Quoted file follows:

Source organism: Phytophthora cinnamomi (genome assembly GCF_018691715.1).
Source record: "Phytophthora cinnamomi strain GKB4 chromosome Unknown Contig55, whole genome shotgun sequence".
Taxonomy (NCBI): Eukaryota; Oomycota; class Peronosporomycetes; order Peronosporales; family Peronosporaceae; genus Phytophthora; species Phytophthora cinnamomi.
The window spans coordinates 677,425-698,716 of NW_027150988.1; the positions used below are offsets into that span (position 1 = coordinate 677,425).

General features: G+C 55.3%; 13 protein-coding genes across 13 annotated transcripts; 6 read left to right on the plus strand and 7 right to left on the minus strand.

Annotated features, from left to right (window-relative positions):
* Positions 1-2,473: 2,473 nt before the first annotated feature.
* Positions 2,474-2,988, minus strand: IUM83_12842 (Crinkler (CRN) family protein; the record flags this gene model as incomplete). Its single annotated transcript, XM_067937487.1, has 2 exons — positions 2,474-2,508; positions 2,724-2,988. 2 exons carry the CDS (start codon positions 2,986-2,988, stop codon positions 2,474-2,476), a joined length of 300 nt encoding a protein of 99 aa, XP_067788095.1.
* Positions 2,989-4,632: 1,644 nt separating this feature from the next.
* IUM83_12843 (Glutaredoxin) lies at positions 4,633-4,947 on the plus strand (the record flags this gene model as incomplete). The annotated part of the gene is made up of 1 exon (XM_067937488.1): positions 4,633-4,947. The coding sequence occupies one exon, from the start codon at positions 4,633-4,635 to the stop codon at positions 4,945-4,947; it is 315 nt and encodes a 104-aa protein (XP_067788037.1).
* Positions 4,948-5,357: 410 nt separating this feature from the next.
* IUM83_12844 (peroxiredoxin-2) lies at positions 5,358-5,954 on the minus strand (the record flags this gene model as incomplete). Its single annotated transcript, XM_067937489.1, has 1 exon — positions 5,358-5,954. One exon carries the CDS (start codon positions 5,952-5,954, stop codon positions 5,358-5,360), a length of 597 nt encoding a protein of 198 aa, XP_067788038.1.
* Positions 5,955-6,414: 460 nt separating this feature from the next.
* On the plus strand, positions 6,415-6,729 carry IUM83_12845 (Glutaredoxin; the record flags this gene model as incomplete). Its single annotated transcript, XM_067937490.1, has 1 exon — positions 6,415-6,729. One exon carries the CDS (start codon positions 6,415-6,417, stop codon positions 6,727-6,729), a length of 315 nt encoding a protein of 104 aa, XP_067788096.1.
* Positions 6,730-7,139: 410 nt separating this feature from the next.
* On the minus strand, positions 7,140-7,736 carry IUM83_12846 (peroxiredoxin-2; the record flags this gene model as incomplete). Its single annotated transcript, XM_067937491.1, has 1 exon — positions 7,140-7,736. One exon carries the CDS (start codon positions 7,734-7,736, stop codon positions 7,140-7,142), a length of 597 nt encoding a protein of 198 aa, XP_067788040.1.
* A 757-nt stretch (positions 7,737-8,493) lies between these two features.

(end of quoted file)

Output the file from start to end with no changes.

Source organism: Phytophthora cinnamomi (genome assembly GCF_018691715.1).
Source record: "Phytophthora cinnamomi strain GKB4 chromosome Unknown Contig55, whole genome shotgun sequence".
Taxonomy (NCBI): Eukaryota; Oomycota; class Peronosporomycetes; order Peronosporales; family Peronosporaceae; genus Phytophthora; species Phytophthora cinnamomi.
The window spans coordinates 677,425-698,716 of NW_027150988.1; the positions used below are offsets into that span (position 1 = coordinate 677,425).

General features: G+C 55.3%; 13 protein-coding genes across 13 annotated transcripts; 6 read left to right on the plus strand and 7 right to left on the minus strand.

Annotated features, from left to right (window-relative positions):
* Positions 1-2,473: 2,473 nt before the first annotated feature.
* Positions 2,474-2,988, minus strand: IUM83_12842 (Crinkler (CRN) family protein; the record flags this gene model as incomplete). Its single annotated transcript, XM_067937487.1, has 2 exons — positions 2,474-2,508; positions 2,724-2,988. 2 exons carry the CDS (start codon positions 2,986-2,988, stop codon positions 2,474-2,476), a joined length of 300 nt encoding a protein of 99 aa, XP_067788095.1.
* Positions 2,989-4,632: 1,644 nt separating this feature from the next.
* IUM83_12843 (Glutaredoxin) lies at positions 4,633-4,947 on the plus strand (the record flags this gene model as incomplete). The annotated part of the gene is made up of 1 exon (XM_067937488.1): positions 4,633-4,947. The coding sequence occupies one exon, from the start codon at positions 4,633-4,635 to the stop codon at positions 4,945-4,947; it is 315 nt and encodes a 104-aa protein (XP_067788037.1).
* Positions 4,948-5,357: 410 nt separating this feature from the next.
* IUM83_12844 (peroxiredoxin-2) lies at positions 5,358-5,954 on the minus strand (the record flags this gene model as incomplete). Its single annotated transcript, XM_067937489.1, has 1 exon — positions 5,358-5,954. One exon carries the CDS (start codon positions 5,952-5,954, stop codon positions 5,358-5,360), a length of 597 nt encoding a protein of 198 aa, XP_067788038.1.
* Positions 5,955-6,414: 460 nt separating this feature from the next.
* On the plus strand, positions 6,415-6,729 carry IUM83_12845 (Glutaredoxin; the record flags this gene model as incomplete). Its single annotated transcript, XM_067937490.1, has 1 exon — positions 6,415-6,729. One exon carries the CDS (start codon positions 6,415-6,417, stop codon positions 6,727-6,729), a length of 315 nt encoding a protein of 104 aa, XP_067788096.1.
* Positions 6,730-7,139: 410 nt separating this feature from the next.
* On the minus strand, positions 7,140-7,736 carry IUM83_12846 (peroxiredoxin-2; the record flags this gene model as incomplete). Its single annotated transcript, XM_067937491.1, has 1 exon — positions 7,140-7,736. One exon carries the CDS (start codon positions 7,734-7,736, stop codon positions 7,140-7,142), a length of 597 nt encoding a protein of 198 aa, XP_067788040.1.
* A 757-nt stretch (positions 7,737-8,493) lies between these two features.